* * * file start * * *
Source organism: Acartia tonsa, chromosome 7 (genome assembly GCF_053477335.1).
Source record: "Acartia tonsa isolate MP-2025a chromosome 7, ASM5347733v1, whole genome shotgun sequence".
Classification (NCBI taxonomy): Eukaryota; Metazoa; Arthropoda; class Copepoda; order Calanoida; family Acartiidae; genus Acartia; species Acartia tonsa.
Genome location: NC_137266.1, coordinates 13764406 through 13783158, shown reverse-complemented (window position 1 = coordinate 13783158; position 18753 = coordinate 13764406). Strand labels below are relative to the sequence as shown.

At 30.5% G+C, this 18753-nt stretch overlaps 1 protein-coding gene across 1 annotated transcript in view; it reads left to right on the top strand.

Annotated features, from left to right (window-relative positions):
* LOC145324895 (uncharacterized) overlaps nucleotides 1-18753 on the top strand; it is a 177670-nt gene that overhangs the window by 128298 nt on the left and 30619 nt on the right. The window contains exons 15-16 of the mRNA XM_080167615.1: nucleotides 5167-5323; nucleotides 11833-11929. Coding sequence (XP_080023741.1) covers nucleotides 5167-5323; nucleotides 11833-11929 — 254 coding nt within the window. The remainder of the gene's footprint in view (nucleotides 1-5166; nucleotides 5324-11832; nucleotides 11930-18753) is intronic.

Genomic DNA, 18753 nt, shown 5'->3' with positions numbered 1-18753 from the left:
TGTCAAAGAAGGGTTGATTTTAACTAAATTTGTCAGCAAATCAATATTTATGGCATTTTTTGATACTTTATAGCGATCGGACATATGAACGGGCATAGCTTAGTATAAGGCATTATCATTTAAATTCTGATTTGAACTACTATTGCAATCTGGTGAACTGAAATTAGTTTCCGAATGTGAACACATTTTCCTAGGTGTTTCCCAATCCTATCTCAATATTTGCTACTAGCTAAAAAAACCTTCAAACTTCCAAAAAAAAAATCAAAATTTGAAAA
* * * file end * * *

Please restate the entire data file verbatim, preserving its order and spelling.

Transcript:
Source organism: Acartia tonsa, chromosome 7 (genome assembly GCF_053477335.1).
Source record: "Acartia tonsa isolate MP-2025a chromosome 7, ASM5347733v1, whole genome shotgun sequence".
Classification (NCBI taxonomy): Eukaryota; Metazoa; Arthropoda; class Copepoda; order Calanoida; family Acartiidae; genus Acartia; species Acartia tonsa.
Genome location: NC_137266.1, coordinates 13764406 through 13783158, shown reverse-complemented (window position 1 = coordinate 13783158; position 18753 = coordinate 13764406). Strand labels below are relative to the sequence as shown.

At 30.5% G+C, this 18753-nt stretch overlaps 1 protein-coding gene across 1 annotated transcript in view; it reads left to right on the top strand.

Annotated features, from left to right (window-relative positions):
* LOC145324895 (uncharacterized) overlaps nucleotides 1-18753 on the top strand; it is a 177670-nt gene that overhangs the window by 128298 nt on the left and 30619 nt on the right. The window contains exons 15-16 of the mRNA XM_080167615.1: nucleotides 5167-5323; nucleotides 11833-11929. Coding sequence (XP_080023741.1) covers nucleotides 5167-5323; nucleotides 11833-11929 — 254 coding nt within the window. The remainder of the gene's footprint in view (nucleotides 1-5166; nucleotides 5324-11832; nucleotides 11930-18753) is intronic.

Genomic DNA, 18753 nt, shown 5'->3' with positions numbered 1-18753 from the left:
TGTCAAAGAAGGGTTGATTTTAACTAAATTTGTCAGCAAATCAATATTTATGGCATTTTTTGATACTTTATAGCGATCGGACATATGAACGGGCATAGCTTAGTATAAGGCATTATCATTTAAATTCTGATTTGAACTACTATTGCAATCTGGTGAACTGAAATTAGTTTCCGAATGTGAACACATTTTCCTAGGTGTTTCCCAATCCTATCTCAATATTTGCTACTAGCTAAAAAAACCTTCAAACTTCCAAAAAAAAAATCAAAATTTGAAAA